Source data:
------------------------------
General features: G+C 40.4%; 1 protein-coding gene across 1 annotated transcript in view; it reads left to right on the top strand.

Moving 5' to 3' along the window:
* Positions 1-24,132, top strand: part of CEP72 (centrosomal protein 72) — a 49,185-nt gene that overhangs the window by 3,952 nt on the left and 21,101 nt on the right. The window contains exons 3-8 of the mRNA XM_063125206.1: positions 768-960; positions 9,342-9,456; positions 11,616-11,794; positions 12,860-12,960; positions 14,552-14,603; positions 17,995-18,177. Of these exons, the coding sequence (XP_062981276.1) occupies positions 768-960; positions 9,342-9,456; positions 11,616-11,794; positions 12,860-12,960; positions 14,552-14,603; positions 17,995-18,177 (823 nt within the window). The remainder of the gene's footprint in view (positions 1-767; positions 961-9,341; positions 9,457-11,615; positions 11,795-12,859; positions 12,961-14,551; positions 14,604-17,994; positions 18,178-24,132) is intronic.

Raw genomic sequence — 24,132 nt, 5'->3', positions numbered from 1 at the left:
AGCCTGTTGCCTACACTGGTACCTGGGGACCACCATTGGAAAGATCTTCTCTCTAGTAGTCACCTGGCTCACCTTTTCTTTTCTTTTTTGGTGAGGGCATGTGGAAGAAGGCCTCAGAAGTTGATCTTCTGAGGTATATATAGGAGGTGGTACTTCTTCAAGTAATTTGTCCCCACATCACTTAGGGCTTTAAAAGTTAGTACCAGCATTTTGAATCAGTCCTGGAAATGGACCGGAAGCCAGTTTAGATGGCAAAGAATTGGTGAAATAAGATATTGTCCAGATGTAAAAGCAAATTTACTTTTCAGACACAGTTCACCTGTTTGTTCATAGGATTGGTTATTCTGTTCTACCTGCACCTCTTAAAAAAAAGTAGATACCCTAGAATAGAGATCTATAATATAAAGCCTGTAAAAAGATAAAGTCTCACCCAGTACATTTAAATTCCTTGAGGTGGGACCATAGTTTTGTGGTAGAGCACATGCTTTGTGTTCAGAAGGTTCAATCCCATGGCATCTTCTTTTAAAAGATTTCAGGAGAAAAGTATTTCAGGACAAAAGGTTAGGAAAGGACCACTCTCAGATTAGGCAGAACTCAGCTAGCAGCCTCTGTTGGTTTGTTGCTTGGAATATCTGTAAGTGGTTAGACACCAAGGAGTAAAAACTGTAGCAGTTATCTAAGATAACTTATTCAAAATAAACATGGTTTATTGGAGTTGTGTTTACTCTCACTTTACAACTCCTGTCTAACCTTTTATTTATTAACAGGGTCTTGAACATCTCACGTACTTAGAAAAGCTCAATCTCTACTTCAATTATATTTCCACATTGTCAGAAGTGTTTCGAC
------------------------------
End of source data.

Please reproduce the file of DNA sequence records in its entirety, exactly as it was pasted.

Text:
General features: G+C 40.4%; 1 protein-coding gene across 1 annotated transcript in view; it reads left to right on the top strand.

Moving 5' to 3' along the window:
* Positions 1-24,132, top strand: part of CEP72 (centrosomal protein 72) — a 49,185-nt gene that overhangs the window by 3,952 nt on the left and 21,101 nt on the right. The window contains exons 3-8 of the mRNA XM_063125206.1: positions 768-960; positions 9,342-9,456; positions 11,616-11,794; positions 12,860-12,960; positions 14,552-14,603; positions 17,995-18,177. Of these exons, the coding sequence (XP_062981276.1) occupies positions 768-960; positions 9,342-9,456; positions 11,616-11,794; positions 12,860-12,960; positions 14,552-14,603; positions 17,995-18,177 (823 nt within the window). The remainder of the gene's footprint in view (positions 1-767; positions 961-9,341; positions 9,457-11,615; positions 11,795-12,859; positions 12,961-14,551; positions 14,604-17,994; positions 18,178-24,132) is intronic.

Raw genomic sequence — 24,132 nt, 5'->3', positions numbered from 1 at the left:
AGCCTGTTGCCTACACTGGTACCTGGGGACCACCATTGGAAAGATCTTCTCTCTAGTAGTCACCTGGCTCACCTTTTCTTTTCTTTTTTGGTGAGGGCATGTGGAAGAAGGCCTCAGAAGTTGATCTTCTGAGGTATATATAGGAGGTGGTACTTCTTCAAGTAATTTGTCCCCACATCACTTAGGGCTTTAAAAGTTAGTACCAGCATTTTGAATCAGTCCTGGAAATGGACCGGAAGCCAGTTTAGATGGCAAAGAATTGGTGAAATAAGATATTGTCCAGATGTAAAAGCAAATTTACTTTTCAGACACAGTTCACCTGTTTGTTCATAGGATTGGTTATTCTGTTCTACCTGCACCTCTTAAAAAAAAGTAGATACCCTAGAATAGAGATCTATAATATAAAGCCTGTAAAAAGATAAAGTCTCACCCAGTACATTTAAATTCCTTGAGGTGGGACCATAGTTTTGTGGTAGAGCACATGCTTTGTGTTCAGAAGGTTCAATCCCATGGCATCTTCTTTTAAAAGATTTCAGGAGAAAAGTATTTCAGGACAAAAGGTTAGGAAAGGACCACTCTCAGATTAGGCAGAACTCAGCTAGCAGCCTCTGTTGGTTTGTTGCTTGGAATATCTGTAAGTGGTTAGACACCAAGGAGTAAAAACTGTAGCAGTTATCTAAGATAACTTATTCAAAATAAACATGGTTTATTGGAGTTGTGTTTACTCTCACTTTACAACTCCTGTCTAACCTTTTATTTATTAACAGGGTCTTGAACATCTCACGTACTTAGAAAAGCTCAATCTCTACTTCAATTATATTTCCACATTGTCAGAAGTGTTTCGAC